The Language of Lyrics
Jan 29, 2020
Music has a profound power over us, and while this isn’t always easy to understand, some of this power can be attributed to the way lyrics often reflect the world around us. And as times, people and the world change, so do these words.
A musical mirror:
Looking more broadly at language as a whole, we see that the way we speak is often dictated by our environment – and this of course influences the creation of music. This sentiment is excellently put by, O’Shea Jackson Jr. in 2015’s Straight Outta Compton’ – the biographical drama about NWA’s rise and fall:
This is particularly apt, as during in L.A. in the late 80s, reality for the members of the notorious rap group involved regular harassment from police. Many of Ice Cube’s anti-establishment lyrics were vilified in the eyes of the general public – but these lyrics spoke to the oppressed black and minority listeners who looked up to Ice Cube, Dr. Dre, Eazy-E et al., and gave them a sense of belonging. It’s in this way that the language of lyrics can inform public opinion, for better or worse, and create commonplace ideas and speech that gets used to this day.
A loss of innocence:
Studies have shown that over the last forty or so years, profanity and themes of violence in lyrics we have skyrocketed – with the sharpest increase by far coming between 2010 and the present day. This rise of popularity for the profane seems to point to growing social unrest over this period – and one artist in particular comes to mind here. Tyler Okonma’s lyrics – more commonly known as Tyler, The Creator – have been widely condemned since he burst onto the scene in 2009, but despite this, his album ‘Igor’ debuted at number one in the Billboard 200 album chart. If we look at the same week forty years earlier, we see Supertramp’s 1979 smash-hit ‘Breakfast in America’ – with the lead single, ‘The Logical Song’ that starts on a more idyllic notion. ‘When I was young, it seemed that life was so wonderful / a miracle, oh it was beautiful, magical’ sings Rodger Hodgson, reminiscing on the easier times of his youth. Comparing this to Tyler, The Creator’s lyrics that deal with the reality of his present – such as his infamous line ‘kill people, burn sh*t, f*ck school’ – there’s a clear link between modernity and indecency.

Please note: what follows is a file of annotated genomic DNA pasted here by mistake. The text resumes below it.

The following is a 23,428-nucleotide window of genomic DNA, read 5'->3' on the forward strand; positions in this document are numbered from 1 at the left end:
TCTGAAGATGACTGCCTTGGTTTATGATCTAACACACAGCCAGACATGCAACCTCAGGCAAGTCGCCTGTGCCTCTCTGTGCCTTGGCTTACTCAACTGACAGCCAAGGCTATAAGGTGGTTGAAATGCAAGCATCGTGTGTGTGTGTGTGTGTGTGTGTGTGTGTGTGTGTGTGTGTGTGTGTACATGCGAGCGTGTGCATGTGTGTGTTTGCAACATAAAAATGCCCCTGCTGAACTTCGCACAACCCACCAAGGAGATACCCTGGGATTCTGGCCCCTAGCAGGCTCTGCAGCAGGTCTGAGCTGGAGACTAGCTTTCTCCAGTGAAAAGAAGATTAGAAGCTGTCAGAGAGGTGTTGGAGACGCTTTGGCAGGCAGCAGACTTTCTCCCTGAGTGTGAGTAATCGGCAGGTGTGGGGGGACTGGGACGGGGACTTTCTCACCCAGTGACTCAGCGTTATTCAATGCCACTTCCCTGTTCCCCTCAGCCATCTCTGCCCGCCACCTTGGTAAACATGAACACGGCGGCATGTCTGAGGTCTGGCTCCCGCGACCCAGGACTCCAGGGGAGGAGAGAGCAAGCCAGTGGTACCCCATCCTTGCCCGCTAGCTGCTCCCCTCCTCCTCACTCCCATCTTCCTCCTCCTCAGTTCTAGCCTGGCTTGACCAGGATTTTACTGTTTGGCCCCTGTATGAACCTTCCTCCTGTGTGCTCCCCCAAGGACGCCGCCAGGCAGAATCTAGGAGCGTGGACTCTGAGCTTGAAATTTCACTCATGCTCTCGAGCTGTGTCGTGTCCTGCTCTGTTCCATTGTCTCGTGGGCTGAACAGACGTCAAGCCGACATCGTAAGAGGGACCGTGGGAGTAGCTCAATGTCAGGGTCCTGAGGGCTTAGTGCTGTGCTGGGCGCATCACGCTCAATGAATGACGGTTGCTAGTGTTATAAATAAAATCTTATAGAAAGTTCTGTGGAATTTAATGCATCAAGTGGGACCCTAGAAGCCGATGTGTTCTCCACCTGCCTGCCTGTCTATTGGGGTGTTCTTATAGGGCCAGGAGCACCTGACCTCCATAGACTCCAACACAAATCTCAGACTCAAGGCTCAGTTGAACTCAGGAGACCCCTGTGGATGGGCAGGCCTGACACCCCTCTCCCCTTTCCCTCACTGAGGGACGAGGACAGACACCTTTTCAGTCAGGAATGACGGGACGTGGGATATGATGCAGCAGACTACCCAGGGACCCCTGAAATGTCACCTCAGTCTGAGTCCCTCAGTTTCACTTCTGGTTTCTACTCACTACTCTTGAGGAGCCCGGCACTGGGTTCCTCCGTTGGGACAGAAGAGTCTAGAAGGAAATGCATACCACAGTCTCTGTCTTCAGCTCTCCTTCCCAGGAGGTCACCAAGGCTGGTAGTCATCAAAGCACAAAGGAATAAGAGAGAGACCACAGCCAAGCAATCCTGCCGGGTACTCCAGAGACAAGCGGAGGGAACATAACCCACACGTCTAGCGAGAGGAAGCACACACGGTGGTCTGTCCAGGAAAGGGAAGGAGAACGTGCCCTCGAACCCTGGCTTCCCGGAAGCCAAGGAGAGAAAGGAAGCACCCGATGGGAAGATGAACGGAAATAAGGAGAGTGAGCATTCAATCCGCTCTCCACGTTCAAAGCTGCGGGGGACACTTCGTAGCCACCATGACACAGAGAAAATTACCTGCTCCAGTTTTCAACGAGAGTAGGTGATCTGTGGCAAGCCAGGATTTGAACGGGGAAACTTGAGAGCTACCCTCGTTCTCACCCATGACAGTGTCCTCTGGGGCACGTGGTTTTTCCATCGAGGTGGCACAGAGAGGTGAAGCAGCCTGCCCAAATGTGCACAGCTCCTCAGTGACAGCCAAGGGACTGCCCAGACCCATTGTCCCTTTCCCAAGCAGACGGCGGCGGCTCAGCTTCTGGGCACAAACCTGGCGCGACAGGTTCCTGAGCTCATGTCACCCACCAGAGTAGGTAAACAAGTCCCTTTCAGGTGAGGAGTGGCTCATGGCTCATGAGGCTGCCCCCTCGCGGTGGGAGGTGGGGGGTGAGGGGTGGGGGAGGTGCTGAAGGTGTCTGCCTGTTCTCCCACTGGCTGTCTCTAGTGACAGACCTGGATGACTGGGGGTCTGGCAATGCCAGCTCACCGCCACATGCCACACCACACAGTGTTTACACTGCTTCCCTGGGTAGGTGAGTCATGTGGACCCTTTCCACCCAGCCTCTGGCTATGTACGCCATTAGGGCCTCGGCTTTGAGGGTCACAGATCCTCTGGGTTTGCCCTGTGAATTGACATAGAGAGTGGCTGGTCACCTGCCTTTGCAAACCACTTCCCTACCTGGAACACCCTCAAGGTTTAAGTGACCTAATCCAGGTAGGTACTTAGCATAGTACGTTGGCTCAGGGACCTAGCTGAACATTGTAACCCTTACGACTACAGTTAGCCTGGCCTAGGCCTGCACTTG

What’s interesting is that in this forty year period, the number of songs using profanity and bad language hasn’t risen too much – it’s the number of bad words per song that’s shot up, from roughly 300 recorded uses of bad language in ’79 to nearly 2500 in 2018. As modern audiences have become hardened, it seems to take more shocking content to really speak to them – and that’s a fairly universal idea across male and female artists today, although it hasn’t always been that way.
Closing the gap:
One week in April 1967 saw the release of two truly seminal singles, Aretha Franklin’s ‘Respect’ and ‘Light My Fire’ by The Doors. Both are widely regarded as timeless classics – but the differences in lyricism and message between the two are striking. Franklin’s song is a female empowerment anthem, and promotes a healthy relationship between a woman and her partner. In many ways, it was ahead of its time – but it also plays into the stereotype that female artists are historically far more likely than male artists to reference dating and love in their songs. ‘Light My Fire’ has a more ambiguous meaning, but drugs, sex and delinquency in general are heavily implied in the lyrics. This difference makes sense for the time, as the social landscape of the 60s was considerably more conservative – and whilst Jim Morrison & Co’s song was wildly popular, the same words being written by a woman was almost unthinkable.
Contrasting this with the music of 2020, we see much more crossover in themes across the genders. Not only have we seen a sharp increase in profanity in general, but female artists are now nearly as likely as their male counterparts to sing about sex and vulgarity as opposed to just relationships and love. This is a positive sign for female artists, as it means we’ve come a long way since the close-minded gender expectations of the 60s – but it could be said that this closing of the gap is further fuelling the trend for the profane.
When you take a second to really listen to what’s being said in your favourite songs, you’ll open up a whole host of things consider. This goes for language in general, and it’s particularly resonant in marketing. Even more so than in music, the language of a business – whether it’s a full-scale advertising campaign or a company website – should speak to the consumer, and it will do this by reflecting the world and the time we’re living in. This doesn’t mean we can expect to see marketing messages packed with profanities, but to create a message that really connects with the audience, more and more attention should be paid to the language we’re using.